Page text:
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Under James Knox Polk,11th US President (1845-1849), the United States grew by more than a million square miles, across Texas and New Mexico to California and even Oregon. More than any other President, Polk exercised "Manifest Destiny," a phrase coined by a magazine to express the conviction that the United States was entitled to rule as much of the continent as it could acquire. He successfully waged war against Mexico, and thereby obtained for the U.S. most of its present boundaries as a nation.

A man of firm personal principles, he kept his word to retire after a single term, although he could easily have won reelection. Yet he is regarded today by most historians not as a great President but as one who missed opportunities. He may have been the last chief executive with enough voter support to have addressed the moral issue of slavery, but he failed to understand the depth of popular emotion over the westward expansion of the South's "peculiar institution." This failure on his part left the issue of slavery unaddressed and thus unresolved at the end of his term in 1849....
 
 
Under James Knox Polk,11th US President (1845-1849), the United States grew by more than a million square miles, across Texas and New Mexico to California and even Oregon. More than any other President, Polk exercised "Manifest Destiny," a phrase coined by a magazine to express the conviction that the United States was entitled to rule as much of the continent as it could acquire. He successfully waged war against Mexico, and thereby obtained for the U.S. most of its present boundaries as a nation.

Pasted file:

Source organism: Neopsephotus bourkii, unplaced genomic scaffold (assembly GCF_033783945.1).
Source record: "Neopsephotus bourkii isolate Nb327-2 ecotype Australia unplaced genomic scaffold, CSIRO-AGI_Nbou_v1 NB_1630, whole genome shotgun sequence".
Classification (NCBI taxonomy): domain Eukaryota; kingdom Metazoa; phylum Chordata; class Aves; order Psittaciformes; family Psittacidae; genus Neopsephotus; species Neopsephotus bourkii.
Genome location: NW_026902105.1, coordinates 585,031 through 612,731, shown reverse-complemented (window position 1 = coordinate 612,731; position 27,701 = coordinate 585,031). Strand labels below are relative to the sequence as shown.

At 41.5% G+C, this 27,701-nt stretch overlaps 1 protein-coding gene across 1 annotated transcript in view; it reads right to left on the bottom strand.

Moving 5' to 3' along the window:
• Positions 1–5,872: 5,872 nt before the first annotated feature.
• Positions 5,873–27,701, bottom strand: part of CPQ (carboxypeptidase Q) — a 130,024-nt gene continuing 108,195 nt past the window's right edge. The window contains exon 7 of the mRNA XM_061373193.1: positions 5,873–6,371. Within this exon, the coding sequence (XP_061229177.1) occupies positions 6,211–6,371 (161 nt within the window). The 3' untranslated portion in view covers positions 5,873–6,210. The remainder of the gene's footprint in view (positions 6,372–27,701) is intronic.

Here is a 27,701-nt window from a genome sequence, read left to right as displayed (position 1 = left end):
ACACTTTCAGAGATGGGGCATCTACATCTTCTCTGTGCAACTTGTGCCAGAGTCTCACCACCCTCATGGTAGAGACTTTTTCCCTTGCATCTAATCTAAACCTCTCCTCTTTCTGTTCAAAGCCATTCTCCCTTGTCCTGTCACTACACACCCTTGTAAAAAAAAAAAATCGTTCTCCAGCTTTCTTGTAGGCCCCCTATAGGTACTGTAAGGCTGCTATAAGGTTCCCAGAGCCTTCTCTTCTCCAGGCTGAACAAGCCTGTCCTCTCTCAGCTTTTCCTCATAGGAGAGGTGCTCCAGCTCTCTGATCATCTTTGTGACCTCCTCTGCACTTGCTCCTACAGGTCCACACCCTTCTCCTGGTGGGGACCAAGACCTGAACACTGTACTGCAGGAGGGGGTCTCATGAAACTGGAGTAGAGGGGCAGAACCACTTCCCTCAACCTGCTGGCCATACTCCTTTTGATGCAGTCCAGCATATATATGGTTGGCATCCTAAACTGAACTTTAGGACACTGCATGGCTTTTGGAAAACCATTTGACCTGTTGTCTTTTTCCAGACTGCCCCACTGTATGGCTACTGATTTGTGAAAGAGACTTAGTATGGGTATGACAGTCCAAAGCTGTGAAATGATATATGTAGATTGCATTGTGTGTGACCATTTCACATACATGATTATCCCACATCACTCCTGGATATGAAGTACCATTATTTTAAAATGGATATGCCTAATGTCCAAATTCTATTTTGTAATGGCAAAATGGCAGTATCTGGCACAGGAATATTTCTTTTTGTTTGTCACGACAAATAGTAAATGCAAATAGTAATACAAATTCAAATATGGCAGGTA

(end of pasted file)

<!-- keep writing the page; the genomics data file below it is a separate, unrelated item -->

A man of firm personal principles, he kept his word to retire after a single term, although he could easily have won reelection. Yet he is regarded today by most historians not as a great President but as one who missed opportunities. He may have been the last chief executive with enough voter support to have addressed the moral issue of slavery, but he failed to understand the depth of popular emotion over the westward expansion of the South's "peculiar institution." This failure on his part left the issue of slavery unaddressed and thus unresolved at the end of his term in 1849....

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